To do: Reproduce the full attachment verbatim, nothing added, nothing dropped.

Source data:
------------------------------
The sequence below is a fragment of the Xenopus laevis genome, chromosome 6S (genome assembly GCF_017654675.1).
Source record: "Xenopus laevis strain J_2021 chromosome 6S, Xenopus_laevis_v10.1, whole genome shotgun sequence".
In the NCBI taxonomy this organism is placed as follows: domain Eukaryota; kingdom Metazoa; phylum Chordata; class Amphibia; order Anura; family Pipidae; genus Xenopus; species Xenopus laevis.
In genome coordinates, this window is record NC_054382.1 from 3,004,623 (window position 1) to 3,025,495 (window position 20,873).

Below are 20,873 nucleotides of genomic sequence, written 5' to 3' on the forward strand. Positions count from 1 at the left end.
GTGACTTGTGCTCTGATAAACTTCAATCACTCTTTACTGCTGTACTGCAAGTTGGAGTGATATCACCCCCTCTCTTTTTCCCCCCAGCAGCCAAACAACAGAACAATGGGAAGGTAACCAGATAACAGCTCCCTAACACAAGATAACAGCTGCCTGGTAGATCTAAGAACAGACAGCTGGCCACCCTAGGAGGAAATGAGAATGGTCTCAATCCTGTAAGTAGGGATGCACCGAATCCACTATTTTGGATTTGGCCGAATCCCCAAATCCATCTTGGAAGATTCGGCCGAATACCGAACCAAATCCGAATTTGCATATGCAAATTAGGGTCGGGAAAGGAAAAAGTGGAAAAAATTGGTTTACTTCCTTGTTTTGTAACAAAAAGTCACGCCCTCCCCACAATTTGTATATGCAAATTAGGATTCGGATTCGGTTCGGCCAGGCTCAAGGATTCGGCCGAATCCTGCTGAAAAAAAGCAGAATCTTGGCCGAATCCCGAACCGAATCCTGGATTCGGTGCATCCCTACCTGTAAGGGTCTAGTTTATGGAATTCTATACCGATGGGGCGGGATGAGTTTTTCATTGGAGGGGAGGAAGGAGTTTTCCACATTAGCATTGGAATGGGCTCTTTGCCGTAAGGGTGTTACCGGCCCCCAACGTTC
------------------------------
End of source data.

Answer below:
The sequence below is a fragment of the Xenopus laevis genome, chromosome 6S (genome assembly GCF_017654675.1).
Source record: "Xenopus laevis strain J_2021 chromosome 6S, Xenopus_laevis_v10.1, whole genome shotgun sequence".
In the NCBI taxonomy this organism is placed as follows: domain Eukaryota; kingdom Metazoa; phylum Chordata; class Amphibia; order Anura; family Pipidae; genus Xenopus; species Xenopus laevis.
In genome coordinates, this window is record NC_054382.1 from 3,004,623 (window position 1) to 3,025,495 (window position 20,873).

Below are 20,873 nucleotides of genomic sequence, written 5' to 3' on the forward strand. Positions count from 1 at the left end.
GTGACTTGTGCTCTGATAAACTTCAATCACTCTTTACTGCTGTACTGCAAGTTGGAGTGATATCACCCCCTCTCTTTTTCCCCCCAGCAGCCAAACAACAGAACAATGGGAAGGTAACCAGATAACAGCTCCCTAACACAAGATAACAGCTGCCTGGTAGATCTAAGAACAGACAGCTGGCCACCCTAGGAGGAAATGAGAATGGTCTCAATCCTGTAAGTAGGGATGCACCGAATCCACTATTTTGGATTTGGCCGAATCCCCAAATCCATCTTGGAAGATTCGGCCGAATACCGAACCAAATCCGAATTTGCATATGCAAATTAGGGTCGGGAAAGGAAAAAGTGGAAAAAATTGGTTTACTTCCTTGTTTTGTAACAAAAAGTCACGCCCTCCCCACAATTTGTATATGCAAATTAGGATTCGGATTCGGTTCGGCCAGGCTCAAGGATTCGGCCGAATCCTGCTGAAAAAAAGCAGAATCTTGGCCGAATCCCGAACCGAATCCTGGATTCGGTGCATCCCTACCTGTAAGGGTCTAGTTTATGGAATTCTATACCGATGGGGCGGGATGAGTTTTTCATTGGAGGGGAGGAAGGAGTTTTCCACATTAGCATTGGAATGGGCTCTTTGCCGTAAGGGTGTTACCGGCCCCCAACGTTC